Armed Conflict — Parliamentary Approval — 15 May 2007 at 21:42
George Osborne MP, Tatton did not vote.
Those voting No rejected the motion before Parliament, which read:
This House supports the principle that parliamentary approval should be required for any substantial deployment of British Armed Forces into situations of war or international armed conflict; and, in the light of the Fourth Report from the Public Administration Committee, Session 2003-04, 'Taming the Prerogative: Strengthening Ministerial Accountability to Parliament', HC 422, and the Fifteenth Report of the House of Lords Constitution Committee, Session 2005-06, 'Waging War: Parliament"s role and responsibility', HL 236, calls on the Government to bring forward proposals to give effect to this principle, including mechanisms to ensure that the capability to react rapidly in emergencies is maintained.
As a result it was replaced with the new motion:
This House welcomes the precedents set by the Government in 2002 and 2003 in seeking and obtaining the approval of the House for its decisions in respect of military action against Iraq; is of the view that it is inconceivable that any Government would in practice depart from this precedent; taking note of the reports of the Public Administration Select Committee, HC 422 of Session 2003-04, and of the Lords Committee on the Constitution, HL 236 of Session 2005-06, believes that the time has come for Parliament's role to be made more explicit in approving, or otherwise, decisions of the Government relating to the major, or substantial, deployment of British forces overseas into actual, or potential, armed conflict; recognises the imperative to take full account of the paramount need not to compromise the security of British forces nor the operational discretion of those in command, including in respect of emergencies and regrets that insufficient weight has been given to this in some quarters; and calls upon the Government, after consultation, to come forward with more detailed proposals for Parliament to consider.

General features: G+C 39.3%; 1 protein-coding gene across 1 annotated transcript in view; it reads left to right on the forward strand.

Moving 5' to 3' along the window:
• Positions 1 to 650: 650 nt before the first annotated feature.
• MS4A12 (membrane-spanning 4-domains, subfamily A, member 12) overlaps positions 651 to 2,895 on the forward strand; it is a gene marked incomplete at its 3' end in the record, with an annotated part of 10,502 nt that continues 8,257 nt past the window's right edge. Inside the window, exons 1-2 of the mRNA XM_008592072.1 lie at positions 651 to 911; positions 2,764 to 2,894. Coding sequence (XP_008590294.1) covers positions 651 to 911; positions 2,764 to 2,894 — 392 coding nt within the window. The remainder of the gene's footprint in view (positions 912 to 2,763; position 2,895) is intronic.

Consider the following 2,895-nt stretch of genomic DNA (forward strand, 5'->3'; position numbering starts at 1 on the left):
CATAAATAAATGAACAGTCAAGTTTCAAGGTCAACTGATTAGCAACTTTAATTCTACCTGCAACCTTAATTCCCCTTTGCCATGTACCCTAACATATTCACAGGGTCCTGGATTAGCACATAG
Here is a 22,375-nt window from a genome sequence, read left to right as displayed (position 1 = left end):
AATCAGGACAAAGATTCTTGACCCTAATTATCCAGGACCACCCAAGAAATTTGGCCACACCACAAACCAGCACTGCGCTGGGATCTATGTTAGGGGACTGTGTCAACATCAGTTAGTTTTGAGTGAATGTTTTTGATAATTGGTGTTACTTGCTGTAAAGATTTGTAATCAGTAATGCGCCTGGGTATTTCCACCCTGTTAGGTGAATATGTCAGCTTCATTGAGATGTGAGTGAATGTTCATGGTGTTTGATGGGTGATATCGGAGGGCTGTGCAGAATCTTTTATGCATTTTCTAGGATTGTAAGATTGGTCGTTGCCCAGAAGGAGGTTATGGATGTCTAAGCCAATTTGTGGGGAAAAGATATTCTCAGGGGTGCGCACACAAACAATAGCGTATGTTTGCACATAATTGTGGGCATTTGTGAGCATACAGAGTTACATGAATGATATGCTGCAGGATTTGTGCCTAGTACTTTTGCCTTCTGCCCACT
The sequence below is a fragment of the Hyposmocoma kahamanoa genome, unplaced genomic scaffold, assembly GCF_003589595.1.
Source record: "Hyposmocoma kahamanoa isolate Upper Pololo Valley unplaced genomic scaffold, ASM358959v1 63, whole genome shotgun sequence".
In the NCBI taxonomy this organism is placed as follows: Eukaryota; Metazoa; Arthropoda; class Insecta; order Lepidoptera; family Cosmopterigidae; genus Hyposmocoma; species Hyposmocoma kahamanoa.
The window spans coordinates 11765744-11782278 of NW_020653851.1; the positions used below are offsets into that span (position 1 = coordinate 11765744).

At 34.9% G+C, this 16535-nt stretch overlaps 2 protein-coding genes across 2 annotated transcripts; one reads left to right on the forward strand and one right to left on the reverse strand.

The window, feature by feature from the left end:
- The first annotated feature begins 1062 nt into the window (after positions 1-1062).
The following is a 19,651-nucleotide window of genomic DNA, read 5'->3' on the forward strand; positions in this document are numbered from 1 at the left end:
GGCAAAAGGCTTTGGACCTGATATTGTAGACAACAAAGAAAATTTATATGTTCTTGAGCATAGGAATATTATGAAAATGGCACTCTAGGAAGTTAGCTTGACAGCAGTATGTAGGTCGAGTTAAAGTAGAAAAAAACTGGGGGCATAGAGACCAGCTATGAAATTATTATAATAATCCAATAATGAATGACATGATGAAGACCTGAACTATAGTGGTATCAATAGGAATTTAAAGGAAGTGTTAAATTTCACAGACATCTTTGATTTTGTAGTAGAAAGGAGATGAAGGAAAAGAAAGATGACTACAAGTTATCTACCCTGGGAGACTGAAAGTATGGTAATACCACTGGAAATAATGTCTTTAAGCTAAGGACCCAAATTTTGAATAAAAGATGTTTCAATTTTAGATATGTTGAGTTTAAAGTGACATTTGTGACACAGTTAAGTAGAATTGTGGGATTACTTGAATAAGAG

which passed automatically
Votes by party, red entries are votes against the majority for that party.
What are Boths? An MP can vote both aye and no in the same division. The boths page explains this.
What is Turnout? This is measured against the total membership of the party at the time of the vote.
|Party||Majority (No)||Minority (Aye)||Both||Turnout|
|Con||0||167 (+2 tell)||0||86.2%|
|Lab||306 (+2 tell)||0||0||87.5%|